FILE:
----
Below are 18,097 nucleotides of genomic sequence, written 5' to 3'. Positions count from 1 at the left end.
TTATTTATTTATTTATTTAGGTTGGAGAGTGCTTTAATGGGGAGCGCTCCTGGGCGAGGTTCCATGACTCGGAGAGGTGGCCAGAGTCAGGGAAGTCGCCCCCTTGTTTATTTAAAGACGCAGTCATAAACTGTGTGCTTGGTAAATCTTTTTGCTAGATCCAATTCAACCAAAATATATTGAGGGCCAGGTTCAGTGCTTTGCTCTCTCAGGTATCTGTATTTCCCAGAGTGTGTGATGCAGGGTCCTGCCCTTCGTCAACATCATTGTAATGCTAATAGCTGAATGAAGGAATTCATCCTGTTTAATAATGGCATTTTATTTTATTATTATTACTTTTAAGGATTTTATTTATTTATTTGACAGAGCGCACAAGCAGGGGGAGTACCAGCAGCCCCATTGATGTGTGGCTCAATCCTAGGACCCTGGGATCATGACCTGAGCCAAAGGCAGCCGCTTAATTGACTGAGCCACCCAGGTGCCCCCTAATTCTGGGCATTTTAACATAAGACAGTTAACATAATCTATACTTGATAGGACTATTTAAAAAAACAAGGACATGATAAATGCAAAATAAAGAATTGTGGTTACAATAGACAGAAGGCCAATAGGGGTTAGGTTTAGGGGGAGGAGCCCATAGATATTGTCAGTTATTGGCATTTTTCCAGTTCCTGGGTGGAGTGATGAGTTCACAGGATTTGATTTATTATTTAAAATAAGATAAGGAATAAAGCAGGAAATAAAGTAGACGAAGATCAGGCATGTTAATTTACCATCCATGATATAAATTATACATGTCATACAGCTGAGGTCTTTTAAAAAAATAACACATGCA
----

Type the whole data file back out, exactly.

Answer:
Below are 18,097 nucleotides of genomic sequence, written 5' to 3'. Positions count from 1 at the left end.
TTATTTATTTATTTATTTAGGTTGGAGAGTGCTTTAATGGGGAGCGCTCCTGGGCGAGGTTCCATGACTCGGAGAGGTGGCCAGAGTCAGGGAAGTCGCCCCCTTGTTTATTTAAAGACGCAGTCATAAACTGTGTGCTTGGTAAATCTTTTTGCTAGATCCAATTCAACCAAAATATATTGAGGGCCAGGTTCAGTGCTTTGCTCTCTCAGGTATCTGTATTTCCCAGAGTGTGTGATGCAGGGTCCTGCCCTTCGTCAACATCATTGTAATGCTAATAGCTGAATGAAGGAATTCATCCTGTTTAATAATGGCATTTTATTTTATTATTATTACTTTTAAGGATTTTATTTATTTATTTGACAGAGCGCACAAGCAGGGGGAGTACCAGCAGCCCCATTGATGTGTGGCTCAATCCTAGGACCCTGGGATCATGACCTGAGCCAAAGGCAGCCGCTTAATTGACTGAGCCACCCAGGTGCCCCCTAATTCTGGGCATTTTAACATAAGACAGTTAACATAATCTATACTTGATAGGACTATTTAAAAAAACAAGGACATGATAAATGCAAAATAAAGAATTGTGGTTACAATAGACAGAAGGCCAATAGGGGTTAGGTTTAGGGGGAGGAGCCCATAGATATTGTCAGTTATTGGCATTTTTCCAGTTCCTGGGTGGAGTGATGAGTTCACAGGATTTGATTTATTATTTAAAATAAGATAAGGAATAAAGCAGGAAATAAAGTAGACGAAGATCAGGCATGTTAATTTACCATCCATGATATAAATTATACATGTCATACAGCTGAGGTCTTTTAAAAAAATAACACATGCA